COMPUTER SCIENCES (COMP) 380(H)Introduction to Digital CultureAn introduction to digital technology and computer science issues in society. Topics may include Internet history, privacy, security, usability, graphics, games, computers in the media, development, economics, social media, AI, IP, computer and Internet ethics, global ethics, current legal issues, etc.PH
COMP 388Advanced Cyberculture StudiesPrerequisite, COMP 380; a grade of C or better is required; permission of the instructor for students lacking the prerequisite. Explores Internet history and cyberphilosophy; online identify construction, community, communication, creativity; bodies/cyborgs; intelligence and AI. Students perform independent research into and analyze virtual worlds, social media, anonymous bulletin boards, mobile media, and more, and create digital art and literature. Seminar-style; students collaborate on designing and leading class.PH
ECONOMICS (ECON) 384Gateway to Philosophy, Politics, and EconomicsOne course in economics strongly recommended. This interdisciplinary gateway course provides an introduction to subjects and quantitative techniques used to analyze problems in philosophy, political science, and economics.PH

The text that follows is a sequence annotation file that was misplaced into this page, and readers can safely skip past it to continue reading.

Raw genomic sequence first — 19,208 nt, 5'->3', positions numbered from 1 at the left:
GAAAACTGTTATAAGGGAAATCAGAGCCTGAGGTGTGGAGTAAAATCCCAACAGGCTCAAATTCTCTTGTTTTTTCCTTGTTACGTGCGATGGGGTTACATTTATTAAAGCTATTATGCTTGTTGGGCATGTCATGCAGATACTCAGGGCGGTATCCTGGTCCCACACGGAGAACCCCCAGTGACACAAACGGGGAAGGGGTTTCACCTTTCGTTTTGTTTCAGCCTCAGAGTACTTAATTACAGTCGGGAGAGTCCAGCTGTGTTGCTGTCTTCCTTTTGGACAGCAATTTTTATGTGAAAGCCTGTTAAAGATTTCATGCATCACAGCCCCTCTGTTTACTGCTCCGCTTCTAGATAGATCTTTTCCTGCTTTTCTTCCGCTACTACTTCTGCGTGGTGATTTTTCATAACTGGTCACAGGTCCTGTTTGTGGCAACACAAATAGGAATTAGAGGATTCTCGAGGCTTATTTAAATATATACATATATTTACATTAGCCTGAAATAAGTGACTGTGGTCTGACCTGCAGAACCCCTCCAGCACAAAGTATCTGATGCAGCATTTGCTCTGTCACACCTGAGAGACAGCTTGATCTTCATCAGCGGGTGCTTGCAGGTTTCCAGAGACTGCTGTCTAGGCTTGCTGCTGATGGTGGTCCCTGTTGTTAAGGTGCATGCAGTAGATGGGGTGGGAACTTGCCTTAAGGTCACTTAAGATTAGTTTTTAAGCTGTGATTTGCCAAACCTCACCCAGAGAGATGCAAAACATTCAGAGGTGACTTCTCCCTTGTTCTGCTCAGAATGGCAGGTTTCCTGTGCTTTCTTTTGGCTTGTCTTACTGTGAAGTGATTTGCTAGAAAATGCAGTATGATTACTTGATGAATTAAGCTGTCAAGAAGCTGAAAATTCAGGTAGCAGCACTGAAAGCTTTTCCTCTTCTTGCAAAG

EDUCATION (EDUC) 508Equity, Leadership, and YouThis course was developed to confront and address questions of global cultural competence and self-critique. Culturally competent leaders work to understand their own biases and patterns of discrimination.SS, GL
EDUC 526Ethics and Education: from Global Problems to Classroom DilemmasAmong the topics examined are ethical implications of democratic schooling for a democratic society, educators as moral agents, and education as an institution with incumbent responsibilities. Students explore the explicit and implied ethics of education and schooling as they relate to policy makers, educators, and citizens concerned about social justice.PH, CI
ENGLISH (ENGL) 271Mixed-Race America: Race in Contemporary American Literature and CultureThis service-learning course is partnered with a charter school, and together UNC-Chapel Hill and high school students will explore issues of race in American literature and culture.LA, EE, US